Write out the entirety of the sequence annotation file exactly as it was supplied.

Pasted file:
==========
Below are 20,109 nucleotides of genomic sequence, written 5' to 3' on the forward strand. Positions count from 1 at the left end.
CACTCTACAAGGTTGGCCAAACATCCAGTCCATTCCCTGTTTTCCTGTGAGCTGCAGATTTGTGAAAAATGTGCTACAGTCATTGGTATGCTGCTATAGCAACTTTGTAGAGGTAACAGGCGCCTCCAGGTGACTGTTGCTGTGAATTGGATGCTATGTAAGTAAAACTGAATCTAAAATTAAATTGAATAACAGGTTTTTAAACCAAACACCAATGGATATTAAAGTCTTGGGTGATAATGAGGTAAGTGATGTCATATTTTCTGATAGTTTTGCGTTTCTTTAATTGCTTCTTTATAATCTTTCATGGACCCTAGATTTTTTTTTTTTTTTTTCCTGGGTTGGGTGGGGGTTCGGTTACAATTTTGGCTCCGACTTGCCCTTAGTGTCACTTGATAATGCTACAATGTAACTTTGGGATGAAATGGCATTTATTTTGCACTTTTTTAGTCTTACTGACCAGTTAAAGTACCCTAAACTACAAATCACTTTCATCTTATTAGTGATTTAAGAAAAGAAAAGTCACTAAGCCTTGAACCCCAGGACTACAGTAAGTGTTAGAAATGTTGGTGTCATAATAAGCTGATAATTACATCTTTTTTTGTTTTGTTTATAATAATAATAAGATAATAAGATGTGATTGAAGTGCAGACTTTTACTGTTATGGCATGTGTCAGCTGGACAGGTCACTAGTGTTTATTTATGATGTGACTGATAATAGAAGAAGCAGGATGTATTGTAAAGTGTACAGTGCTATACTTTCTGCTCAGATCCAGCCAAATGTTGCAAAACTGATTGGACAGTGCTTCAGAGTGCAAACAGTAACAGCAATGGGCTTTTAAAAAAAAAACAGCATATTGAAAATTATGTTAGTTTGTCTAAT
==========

Below are 20,109 nucleotides of genomic sequence, written 5' to 3' on the forward strand. Positions count from 1 at the left end.
CACTCTACAAGGTTGGCCAAACATCCAGTCCATTCCCTGTTTTCCTGTGAGCTGCAGATTTGTGAAAAATGTGCTACAGTCATTGGTATGCTGCTATAGCAACTTTGTAGAGGTAACAGGCGCCTCCAGGTGACTGTTGCTGTGAATTGGATGCTATGTAAGTAAAACTGAATCTAAAATTAAATTGAATAACAGGTTTTTAAACCAAACACCAATGGATATTAAAGTCTTGGGTGATAATGAGGTAAGTGATGTCATATTTTCTGATAGTTTTGCGTTTCTTTAATTGCTTCTTTATAATCTTTCATGGACCCTAGATTTTTTTTTTTTTTTTTCCTGGGTTGGGTGGGGGTTCGGTTACAATTTTGGCTCCGACTTGCCCTTAGTGTCACTTGATAATGCTACAATGTAACTTTGGGATGAAATGGCATTTATTTTGCACTTTTTTAGTCTTACTGACCAGTTAAAGTACCCTAAACTACAAATCACTTTCATCTTATTAGTGATTTAAGAAAAGAAAAGTCACTAAGCCTTGAACCCCAGGACTACAGTAAGTGTTAGAAATGTTGGTGTCATAATAAGCTGATAATTACATCTTTTTTTGTTTTGTTTATAATAATAATAAGATAATAAGATGTGATTGAAGTGCAGACTTTTACTGTTATGGCATGTGTCAGCTGGACAGGTCACTAGTGTTTATTTATGATGTGACTGATAATAGAAGAAGCAGGATGTATTGTAAAGTGTACAGTGCTATACTTTCTGCTCAGATCCAGCCAAATGTTGCAAAACTGATTGGACAGTGCTTCAGAGTGCAAACAGTAACAGCAATGGGCTTTTAAAAAAAAAACAGCATATTGAAAATTATGTTAGTTTGTCTAAT